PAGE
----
A virus in China mutated in a way that allowed it to not just infect humans, but be transmitted from human-to-human, easily, mutating continually as viruses do, killing some of the host bodies in the process. Our species, Homo sapiens, identified this novel threat, one against which we have no natural immunity. Or rather, our usual defensive method of contracting an illness, then allowing our immune systems to figure out how to fight it, was inadequate. We did the math, as a species, and didn't like where this was going, so we, collectively, through rapid communication, both mass and person-to-person, through argument and negotiation, have come to an agreement about how we are, again as a species, going to mutate to combat this. At least that's how I'd be looking at it if I were a space alien sent to study the lifeforms of Earth. I can hear Marlin Perkins enthusing about the remarkable and rapid adaptation of the Homo sapiens to the threat posed by this coronavirus in this ongoing "dance of survival."

As I walked the quiet, well-spaced sidewalks of downtown Seattle, I, like everyone else, was thinking about this virus, but I was also thinking about us. One of our biggest adaptive advantages from an evolutionary perspective is our incredible ability to communicate and cooperate. It's not always pretty. There are many useless or even destructive mutations along the way. And, of course, we still might fail if we can't reach some sort of consensus on things like climate change, but we are uniquely adaptable because of this ability to cooperate in large numbers and over vast distances.

There are weeks and months ahead of us. There are still many debates to be had, minds to be changed, and behaviors to be modified. And yes, there are still people who will get sick and die, but as that alien Marlin Perkins would likely point out, neither species, Homo sapiens nor the coronavirus, will wipe out the other, but rather we will end up finding some sort of balance as the novelty of the virus wears off and our immune systems add combating this virus to our repertoire.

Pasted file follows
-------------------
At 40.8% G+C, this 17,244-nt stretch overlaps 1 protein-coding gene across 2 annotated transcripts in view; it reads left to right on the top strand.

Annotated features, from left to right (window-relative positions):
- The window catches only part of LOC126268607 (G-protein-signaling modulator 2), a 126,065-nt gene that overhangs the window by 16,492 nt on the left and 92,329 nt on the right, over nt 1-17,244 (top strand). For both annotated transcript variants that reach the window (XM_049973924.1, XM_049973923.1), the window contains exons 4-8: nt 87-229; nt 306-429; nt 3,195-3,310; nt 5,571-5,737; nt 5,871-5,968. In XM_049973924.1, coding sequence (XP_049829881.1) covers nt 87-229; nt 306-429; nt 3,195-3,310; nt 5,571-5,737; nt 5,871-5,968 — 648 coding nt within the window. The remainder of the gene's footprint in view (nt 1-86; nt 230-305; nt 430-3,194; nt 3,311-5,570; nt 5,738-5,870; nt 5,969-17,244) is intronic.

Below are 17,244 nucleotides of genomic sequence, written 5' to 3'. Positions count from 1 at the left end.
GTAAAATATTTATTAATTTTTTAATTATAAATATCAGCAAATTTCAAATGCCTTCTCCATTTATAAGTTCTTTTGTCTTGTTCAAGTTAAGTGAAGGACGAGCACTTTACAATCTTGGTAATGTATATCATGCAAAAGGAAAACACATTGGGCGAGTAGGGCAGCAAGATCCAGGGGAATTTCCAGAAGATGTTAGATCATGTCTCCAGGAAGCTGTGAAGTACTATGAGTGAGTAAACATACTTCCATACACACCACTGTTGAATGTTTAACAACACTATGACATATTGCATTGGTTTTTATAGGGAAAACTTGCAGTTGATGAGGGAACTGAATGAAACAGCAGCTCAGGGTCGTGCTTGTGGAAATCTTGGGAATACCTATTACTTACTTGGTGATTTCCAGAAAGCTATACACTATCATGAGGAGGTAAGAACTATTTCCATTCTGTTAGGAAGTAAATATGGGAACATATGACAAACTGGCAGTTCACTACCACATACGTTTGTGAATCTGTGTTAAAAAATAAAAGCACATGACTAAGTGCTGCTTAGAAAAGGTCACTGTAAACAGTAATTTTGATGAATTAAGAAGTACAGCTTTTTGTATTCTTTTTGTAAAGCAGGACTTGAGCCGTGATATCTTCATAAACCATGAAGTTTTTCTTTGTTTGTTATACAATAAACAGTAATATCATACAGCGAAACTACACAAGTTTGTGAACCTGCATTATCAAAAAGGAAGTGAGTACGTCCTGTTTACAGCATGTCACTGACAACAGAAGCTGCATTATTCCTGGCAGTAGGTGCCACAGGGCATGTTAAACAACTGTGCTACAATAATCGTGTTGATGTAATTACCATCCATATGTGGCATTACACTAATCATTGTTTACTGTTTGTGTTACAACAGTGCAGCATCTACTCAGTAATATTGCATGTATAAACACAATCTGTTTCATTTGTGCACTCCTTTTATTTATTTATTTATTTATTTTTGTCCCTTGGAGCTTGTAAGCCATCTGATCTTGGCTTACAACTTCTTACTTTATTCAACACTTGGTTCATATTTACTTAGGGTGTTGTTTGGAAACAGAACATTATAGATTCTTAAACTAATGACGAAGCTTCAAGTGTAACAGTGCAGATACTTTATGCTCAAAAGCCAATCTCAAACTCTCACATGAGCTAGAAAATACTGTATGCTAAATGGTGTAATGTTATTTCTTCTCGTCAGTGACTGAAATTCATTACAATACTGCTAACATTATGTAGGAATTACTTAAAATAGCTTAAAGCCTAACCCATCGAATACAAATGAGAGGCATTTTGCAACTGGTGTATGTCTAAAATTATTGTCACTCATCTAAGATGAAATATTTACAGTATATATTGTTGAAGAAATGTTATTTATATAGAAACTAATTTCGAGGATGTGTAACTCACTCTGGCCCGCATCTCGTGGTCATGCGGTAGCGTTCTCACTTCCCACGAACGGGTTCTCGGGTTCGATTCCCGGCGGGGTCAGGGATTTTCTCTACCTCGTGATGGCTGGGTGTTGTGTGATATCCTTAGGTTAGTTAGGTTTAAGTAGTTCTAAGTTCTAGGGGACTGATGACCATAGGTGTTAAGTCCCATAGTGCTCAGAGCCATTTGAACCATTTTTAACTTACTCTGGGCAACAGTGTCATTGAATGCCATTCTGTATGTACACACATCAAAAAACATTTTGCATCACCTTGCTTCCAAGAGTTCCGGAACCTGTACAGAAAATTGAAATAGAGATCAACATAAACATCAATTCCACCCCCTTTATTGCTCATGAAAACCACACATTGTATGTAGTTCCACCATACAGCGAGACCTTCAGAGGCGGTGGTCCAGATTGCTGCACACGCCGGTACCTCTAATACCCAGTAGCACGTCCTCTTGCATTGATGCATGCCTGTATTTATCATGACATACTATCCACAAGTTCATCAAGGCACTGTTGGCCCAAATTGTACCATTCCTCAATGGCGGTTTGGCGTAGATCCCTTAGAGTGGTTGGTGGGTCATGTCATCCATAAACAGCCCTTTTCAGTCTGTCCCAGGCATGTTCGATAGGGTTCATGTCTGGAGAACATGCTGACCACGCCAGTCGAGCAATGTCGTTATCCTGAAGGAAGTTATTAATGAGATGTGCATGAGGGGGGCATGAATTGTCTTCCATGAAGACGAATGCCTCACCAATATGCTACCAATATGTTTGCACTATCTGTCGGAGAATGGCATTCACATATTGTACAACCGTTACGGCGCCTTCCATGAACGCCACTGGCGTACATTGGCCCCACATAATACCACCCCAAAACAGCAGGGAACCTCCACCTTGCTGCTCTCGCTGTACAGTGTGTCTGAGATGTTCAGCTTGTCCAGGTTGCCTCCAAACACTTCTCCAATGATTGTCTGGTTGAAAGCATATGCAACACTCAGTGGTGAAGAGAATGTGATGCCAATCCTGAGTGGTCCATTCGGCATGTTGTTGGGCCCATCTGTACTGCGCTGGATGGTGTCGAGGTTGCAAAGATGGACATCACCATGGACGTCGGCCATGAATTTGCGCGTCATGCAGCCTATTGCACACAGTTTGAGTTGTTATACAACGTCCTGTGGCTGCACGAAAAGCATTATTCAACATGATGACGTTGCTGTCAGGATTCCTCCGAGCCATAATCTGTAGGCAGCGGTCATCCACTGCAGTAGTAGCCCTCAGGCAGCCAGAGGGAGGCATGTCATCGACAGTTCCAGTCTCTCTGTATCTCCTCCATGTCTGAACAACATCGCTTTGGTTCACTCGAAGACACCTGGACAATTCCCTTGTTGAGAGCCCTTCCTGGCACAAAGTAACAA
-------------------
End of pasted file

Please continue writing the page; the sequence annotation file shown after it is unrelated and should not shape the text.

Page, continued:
We are saving lives by working together like this to slow the spread of this virus. As I mentioned in a previous post, we will emerge from this as heroes, bruised and bloodied perhaps, but that's usually how heroes emerge from battle. We are defending our species by working together.

I'm sharing this perspective this morning because it gives me some comfort. Indeed, it even fills me with awe and wonder, inspiring me to think what Homo sapiens can do because of our incredible ability to cooperate. People have been asking me for advice on how to talk to our children about this, how we can help them "heal" when this is all over. More importantly, I think, is that we think about healing ourselves, because for most preschoolers, this time at home with the family is a win. It is we adults who need to find a way to overcome our fears, anger, and sadness so that it doesn't damage our selves or our children. It all comes down to the stories we tell. In the aftermath of 9/11 we healed ourselves in part by sharing stories of the heroes. In this crisis, we are all the heroes. When I tell the story of now, I will talk about how we have all come together by staying six feet apart, about how we fought and agreed our way into cooperation, and how we will come out in the end, like our own immune systems, stronger than before. We will all come out of this with scars, but it will be narratives like this that will help us all heal as we re-build the way heroes do.


And now, another in my series of short videos for parents who find themselves suddenly homeschooling their preschoolers. I'm making these videos for parents. If you're a teacher, please feel free to share it with the parents of the children you teach. If you want to watch all of my tips videos, look at the bottom of previous posts here on the blog, or visit the Teacher Tom TV YouTube channel:

I hate to do this, but I earn most of my income by speaking at education conferences and running in-person workshops. I've just had 95 percent of my income wiped out for the next 6 months. I know I'm not the only one living with economic insecurity, but if you like what you read here, please consider hitting the donation button below.